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First of all, this question also relates to physics but goes beyond it, into the phylosophical field.

After dealing with physics engines in computer engineering, an idea of something similar crossed my mind.

When thinking about every physical process in nature where events trigger new scenarios of matter and energy in different states, one might think that an "engine" of some kind must have had to calculate all aspects of the initial states to actually produce results in the universe.

An example of this would be throwing a glass against a wall. Given all kinds of variables (speed, air-related variables, materials variables, wall variables, etc), something or someone must tell the glass into how many pieces it should be broken and at which speed and angle each piece has to rebound. This way, something in the universe must be constantly calculating all data (seen as "inputs" of the system) to produce the inmediate future state of the universe. The rules are somehow written and this engine would apply them fore every aspect and in every corner of the universe.

I know that the concept of formulas and variables are a human post-construction that comes after observing the universe, but it can be said that some these rules where there before and independently of human thought (this might be another topic).

Having said this, is there a school of thought that deals with this concern? is it even a surrealistic topic?

marked as duplicate by Alexander S King, Keelan, James Kingsbery, Swami Vishwananda, commando Dec 16 '15 at 2:25

This question has been asked before and already has an answer. If those answers do not fully address your question, please ask a new question.

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    Why do you say that "something in the universe must be constantly calculating all data" — isn't calculation a human concept? why do you slap it on the universe? you can hardly even apply it reasonably to human activities — for example, you can calculate the chances someone would vote for candidate A or B in an election, based on his age, race, socioeconomic status, voting history, etc... ­— but how is that even remotely related to anything that person does to decide who to vote for? – nir Dec 11 '15 at 10:39
  • I am addressing the problem from a different approach. When a ball hits the ground, why does it always behave according to the same rules? who tells de ball at which exact speed it has to be repeled? The universe has laws, and objects behave according to them. If there is no such calculation, as you suggest, because this is a human concept, this means all atoms in the universe have an implicit pattern, they just "behave" this way, nothing else. – user5040728 Dec 11 '15 at 11:09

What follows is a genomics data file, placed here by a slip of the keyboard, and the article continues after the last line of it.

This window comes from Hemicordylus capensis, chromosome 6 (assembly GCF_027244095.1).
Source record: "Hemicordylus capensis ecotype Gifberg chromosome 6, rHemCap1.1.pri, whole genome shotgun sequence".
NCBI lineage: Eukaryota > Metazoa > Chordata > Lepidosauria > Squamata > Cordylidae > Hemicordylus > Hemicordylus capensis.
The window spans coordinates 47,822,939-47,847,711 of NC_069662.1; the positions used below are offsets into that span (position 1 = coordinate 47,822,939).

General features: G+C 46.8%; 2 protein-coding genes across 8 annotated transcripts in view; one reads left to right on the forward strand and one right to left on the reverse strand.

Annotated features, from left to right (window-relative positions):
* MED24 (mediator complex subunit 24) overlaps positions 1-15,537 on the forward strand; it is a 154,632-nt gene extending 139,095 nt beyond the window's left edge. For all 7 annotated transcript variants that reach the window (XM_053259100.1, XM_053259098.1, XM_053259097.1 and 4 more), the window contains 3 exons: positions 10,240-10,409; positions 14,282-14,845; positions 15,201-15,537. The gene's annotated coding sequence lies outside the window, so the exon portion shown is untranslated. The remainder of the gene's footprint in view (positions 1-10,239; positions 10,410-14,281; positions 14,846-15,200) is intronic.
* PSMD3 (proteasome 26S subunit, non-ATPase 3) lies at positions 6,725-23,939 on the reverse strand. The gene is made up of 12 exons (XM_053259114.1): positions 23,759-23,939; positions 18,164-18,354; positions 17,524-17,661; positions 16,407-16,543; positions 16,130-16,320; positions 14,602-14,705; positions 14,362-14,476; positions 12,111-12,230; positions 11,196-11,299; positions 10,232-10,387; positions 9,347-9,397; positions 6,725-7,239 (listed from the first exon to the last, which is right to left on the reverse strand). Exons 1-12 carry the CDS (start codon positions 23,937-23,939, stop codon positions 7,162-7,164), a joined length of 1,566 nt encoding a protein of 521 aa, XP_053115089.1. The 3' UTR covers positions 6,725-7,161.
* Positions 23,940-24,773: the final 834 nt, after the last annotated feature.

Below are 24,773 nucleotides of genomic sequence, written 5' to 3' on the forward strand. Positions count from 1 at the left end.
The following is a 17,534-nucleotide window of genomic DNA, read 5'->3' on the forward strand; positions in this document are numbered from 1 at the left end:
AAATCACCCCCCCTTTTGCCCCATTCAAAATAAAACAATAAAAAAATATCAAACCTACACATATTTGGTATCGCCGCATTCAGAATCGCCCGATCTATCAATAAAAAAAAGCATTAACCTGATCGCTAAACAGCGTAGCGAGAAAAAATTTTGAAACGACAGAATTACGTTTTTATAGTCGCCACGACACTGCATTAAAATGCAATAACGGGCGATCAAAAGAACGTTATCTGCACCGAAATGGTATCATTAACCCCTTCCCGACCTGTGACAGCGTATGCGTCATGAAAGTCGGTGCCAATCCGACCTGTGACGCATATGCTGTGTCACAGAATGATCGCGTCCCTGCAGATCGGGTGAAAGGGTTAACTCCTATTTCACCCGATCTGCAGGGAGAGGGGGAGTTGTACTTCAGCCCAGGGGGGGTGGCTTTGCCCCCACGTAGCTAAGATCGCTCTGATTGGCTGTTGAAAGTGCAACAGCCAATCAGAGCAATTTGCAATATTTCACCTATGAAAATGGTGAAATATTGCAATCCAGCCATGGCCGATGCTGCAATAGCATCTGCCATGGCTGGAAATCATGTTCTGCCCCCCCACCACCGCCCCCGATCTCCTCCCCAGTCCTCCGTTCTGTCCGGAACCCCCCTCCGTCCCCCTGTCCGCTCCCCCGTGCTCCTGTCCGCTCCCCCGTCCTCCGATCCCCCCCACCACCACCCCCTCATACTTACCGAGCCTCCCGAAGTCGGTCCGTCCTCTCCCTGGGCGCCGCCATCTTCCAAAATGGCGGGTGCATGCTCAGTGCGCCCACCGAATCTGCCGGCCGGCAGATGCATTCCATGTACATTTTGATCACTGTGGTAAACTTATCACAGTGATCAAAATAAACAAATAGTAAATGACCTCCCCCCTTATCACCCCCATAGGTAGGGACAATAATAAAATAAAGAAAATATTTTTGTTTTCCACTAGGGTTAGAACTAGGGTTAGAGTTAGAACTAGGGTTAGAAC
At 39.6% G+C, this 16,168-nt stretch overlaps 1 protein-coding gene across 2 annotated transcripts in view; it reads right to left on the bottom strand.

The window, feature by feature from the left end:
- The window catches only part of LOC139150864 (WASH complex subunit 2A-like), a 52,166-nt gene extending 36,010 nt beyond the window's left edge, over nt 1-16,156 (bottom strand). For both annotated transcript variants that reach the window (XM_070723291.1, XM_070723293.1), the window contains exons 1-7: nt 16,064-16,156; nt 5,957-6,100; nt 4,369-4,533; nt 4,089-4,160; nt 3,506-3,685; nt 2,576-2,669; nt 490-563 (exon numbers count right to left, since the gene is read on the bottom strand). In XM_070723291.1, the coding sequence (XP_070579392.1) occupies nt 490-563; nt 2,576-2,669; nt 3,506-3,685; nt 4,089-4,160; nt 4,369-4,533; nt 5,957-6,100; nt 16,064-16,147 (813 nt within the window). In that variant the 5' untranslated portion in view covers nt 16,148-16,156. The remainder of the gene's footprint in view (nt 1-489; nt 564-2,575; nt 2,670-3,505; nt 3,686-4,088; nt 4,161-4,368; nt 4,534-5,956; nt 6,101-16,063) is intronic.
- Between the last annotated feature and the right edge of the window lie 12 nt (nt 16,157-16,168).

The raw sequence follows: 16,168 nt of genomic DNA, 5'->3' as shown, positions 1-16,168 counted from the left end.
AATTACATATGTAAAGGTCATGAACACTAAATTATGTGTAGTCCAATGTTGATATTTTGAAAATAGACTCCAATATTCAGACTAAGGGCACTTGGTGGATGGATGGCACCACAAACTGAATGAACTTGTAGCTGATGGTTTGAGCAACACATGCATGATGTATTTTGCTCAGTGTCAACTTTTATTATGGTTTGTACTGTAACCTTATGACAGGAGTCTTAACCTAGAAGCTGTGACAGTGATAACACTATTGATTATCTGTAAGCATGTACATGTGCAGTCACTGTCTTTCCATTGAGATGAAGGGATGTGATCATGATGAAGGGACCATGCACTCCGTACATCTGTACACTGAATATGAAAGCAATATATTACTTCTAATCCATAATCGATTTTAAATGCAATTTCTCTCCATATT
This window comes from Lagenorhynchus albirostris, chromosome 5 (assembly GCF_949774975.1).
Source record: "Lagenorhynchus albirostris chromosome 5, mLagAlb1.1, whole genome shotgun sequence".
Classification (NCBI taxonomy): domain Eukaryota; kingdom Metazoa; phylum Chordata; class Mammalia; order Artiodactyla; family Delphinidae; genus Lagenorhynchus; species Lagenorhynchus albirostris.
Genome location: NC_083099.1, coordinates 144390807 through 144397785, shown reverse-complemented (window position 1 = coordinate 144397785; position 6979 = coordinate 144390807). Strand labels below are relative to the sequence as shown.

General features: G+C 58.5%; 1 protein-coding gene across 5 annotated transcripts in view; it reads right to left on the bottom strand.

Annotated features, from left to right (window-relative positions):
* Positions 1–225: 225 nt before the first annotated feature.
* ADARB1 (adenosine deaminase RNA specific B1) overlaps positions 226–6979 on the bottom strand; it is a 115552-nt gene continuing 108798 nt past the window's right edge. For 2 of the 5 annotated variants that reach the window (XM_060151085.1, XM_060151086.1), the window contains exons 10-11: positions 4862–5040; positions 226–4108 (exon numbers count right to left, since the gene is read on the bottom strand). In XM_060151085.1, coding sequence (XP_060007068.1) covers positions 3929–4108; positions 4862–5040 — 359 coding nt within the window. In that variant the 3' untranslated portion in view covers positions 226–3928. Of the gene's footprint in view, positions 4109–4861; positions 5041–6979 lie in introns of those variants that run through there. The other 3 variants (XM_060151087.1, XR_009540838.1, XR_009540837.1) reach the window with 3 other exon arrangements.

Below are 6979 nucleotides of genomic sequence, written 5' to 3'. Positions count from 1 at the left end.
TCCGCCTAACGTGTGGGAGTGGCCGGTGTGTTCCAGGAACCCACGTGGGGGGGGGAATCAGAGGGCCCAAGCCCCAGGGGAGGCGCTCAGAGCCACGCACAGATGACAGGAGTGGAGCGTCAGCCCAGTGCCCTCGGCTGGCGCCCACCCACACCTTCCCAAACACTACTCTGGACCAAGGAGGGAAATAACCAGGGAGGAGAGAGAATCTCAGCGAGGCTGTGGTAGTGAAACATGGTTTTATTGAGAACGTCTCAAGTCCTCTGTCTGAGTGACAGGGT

• What you describe is quite the way Spinoza thought substance, despite of course in a less technical way. I do not know about modern physicists reading and modifying Spinoza, though. – Philip Klöcking Dec 11 '15 at 12:08
  • i understood your approach but I think you are thinking about the universe in human terms and that it is wrong. the universe does not calculate any more than it dances or thinks about the weather. the universe is mysterious. it does its thing and we try to describe it with laws and math. – nir Dec 11 '15 at 12:37
  • I don't know that it's an exact duplicate of this question, but there are many similar questions already on this site. Can you elaborate on what's different in yours? – James Kingsbery Dec 11 '15 at 23:05

My short answer to your question in the title: We do not know.

And even more: We do not even know why our theories, expressed in mathematical form, apply to the universe. Concerning the latter point a famous essay has been written by Eugene Wigner The Unreasonable Effectiveness of Mathematics in the Natural Sciences, see http://www.dartmouth.edu/~matc/MathDrama/reading/Wigner.html

Nevertheless, thanks to increasing computer power we can start to make simulations of the universe, e.g. of the formation of galaxies. And we can even change a bit the laws which govern the physics of such simulations. Then the computer and our software become the engine of the simulated world.

Finally one can speculate whether our "real" world actually is(!) a computer simulation. Then we would live in a mathematical world, and this would answer your original question.

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    "We do not even know why our theories, expressed in mathematical form, apply to the universe." What a brutal and beautifully accurate wording! – Cort Ammon Dec 11 '15 at 15:13

This is just an example of Laplaces Demon which just reflects the philosophical position called Causal Determinism, and is the classical conception of physics, most ideally represented in Newtonian Mechanics, and sometimes allegorised as the clockwork universe.

(However, it's generally accepted since the advent of the quanta that the indeterminate is also a crucial aspect of a purely physical ontology).

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